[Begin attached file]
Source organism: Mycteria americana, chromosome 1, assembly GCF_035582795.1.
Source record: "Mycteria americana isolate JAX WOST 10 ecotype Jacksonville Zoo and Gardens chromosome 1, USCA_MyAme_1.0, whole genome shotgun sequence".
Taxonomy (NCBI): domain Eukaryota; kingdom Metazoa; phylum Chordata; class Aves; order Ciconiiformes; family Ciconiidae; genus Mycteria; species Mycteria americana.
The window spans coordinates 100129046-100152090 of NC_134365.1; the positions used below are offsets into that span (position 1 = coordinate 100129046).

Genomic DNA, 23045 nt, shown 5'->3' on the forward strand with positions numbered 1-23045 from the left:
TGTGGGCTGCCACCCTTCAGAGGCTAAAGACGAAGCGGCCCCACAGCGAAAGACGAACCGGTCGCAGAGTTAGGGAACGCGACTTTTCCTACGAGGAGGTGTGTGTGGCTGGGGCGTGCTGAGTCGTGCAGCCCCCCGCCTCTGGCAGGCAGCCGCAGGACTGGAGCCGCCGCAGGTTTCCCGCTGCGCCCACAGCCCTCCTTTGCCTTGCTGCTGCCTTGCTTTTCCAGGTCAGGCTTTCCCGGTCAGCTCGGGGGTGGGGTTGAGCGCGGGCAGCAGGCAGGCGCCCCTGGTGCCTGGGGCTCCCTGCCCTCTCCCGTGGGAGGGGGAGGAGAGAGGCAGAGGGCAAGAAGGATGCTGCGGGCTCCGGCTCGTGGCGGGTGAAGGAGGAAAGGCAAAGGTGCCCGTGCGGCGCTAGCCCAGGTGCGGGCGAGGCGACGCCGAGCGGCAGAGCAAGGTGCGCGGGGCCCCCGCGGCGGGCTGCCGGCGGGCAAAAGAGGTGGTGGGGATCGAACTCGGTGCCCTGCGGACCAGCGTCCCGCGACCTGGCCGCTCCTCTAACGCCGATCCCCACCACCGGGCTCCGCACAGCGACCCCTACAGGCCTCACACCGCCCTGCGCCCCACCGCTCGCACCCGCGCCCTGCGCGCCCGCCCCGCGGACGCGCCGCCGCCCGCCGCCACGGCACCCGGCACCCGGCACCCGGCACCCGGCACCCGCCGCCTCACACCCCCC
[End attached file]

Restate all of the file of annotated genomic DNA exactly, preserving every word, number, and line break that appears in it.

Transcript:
Source organism: Mycteria americana, chromosome 1, assembly GCF_035582795.1.
Source record: "Mycteria americana isolate JAX WOST 10 ecotype Jacksonville Zoo and Gardens chromosome 1, USCA_MyAme_1.0, whole genome shotgun sequence".
Taxonomy (NCBI): domain Eukaryota; kingdom Metazoa; phylum Chordata; class Aves; order Ciconiiformes; family Ciconiidae; genus Mycteria; species Mycteria americana.
The window spans coordinates 100129046-100152090 of NC_134365.1; the positions used below are offsets into that span (position 1 = coordinate 100129046).

Genomic DNA, 23045 nt, shown 5'->3' on the forward strand with positions numbered 1-23045 from the left:
TGTGGGCTGCCACCCTTCAGAGGCTAAAGACGAAGCGGCCCCACAGCGAAAGACGAACCGGTCGCAGAGTTAGGGAACGCGACTTTTCCTACGAGGAGGTGTGTGTGGCTGGGGCGTGCTGAGTCGTGCAGCCCCCCGCCTCTGGCAGGCAGCCGCAGGACTGGAGCCGCCGCAGGTTTCCCGCTGCGCCCACAGCCCTCCTTTGCCTTGCTGCTGCCTTGCTTTTCCAGGTCAGGCTTTCCCGGTCAGCTCGGGGGTGGGGTTGAGCGCGGGCAGCAGGCAGGCGCCCCTGGTGCCTGGGGCTCCCTGCCCTCTCCCGTGGGAGGGGGAGGAGAGAGGCAGAGGGCAAGAAGGATGCTGCGGGCTCCGGCTCGTGGCGGGTGAAGGAGGAAAGGCAAAGGTGCCCGTGCGGCGCTAGCCCAGGTGCGGGCGAGGCGACGCCGAGCGGCAGAGCAAGGTGCGCGGGGCCCCCGCGGCGGGCTGCCGGCGGGCAAAAGAGGTGGTGGGGATCGAACTCGGTGCCCTGCGGACCAGCGTCCCGCGACCTGGCCGCTCCTCTAACGCCGATCCCCACCACCGGGCTCCGCACAGCGACCCCTACAGGCCTCACACCGCCCTGCGCCCCACCGCTCGCACCCGCGCCCTGCGCGCCCGCCCCGCGGACGCGCCGCCGCCCGCCGCCACGGCACCCGGCACCCGGCACCCGGCACCCGGCACCCGCCGCCTCACACCCCCC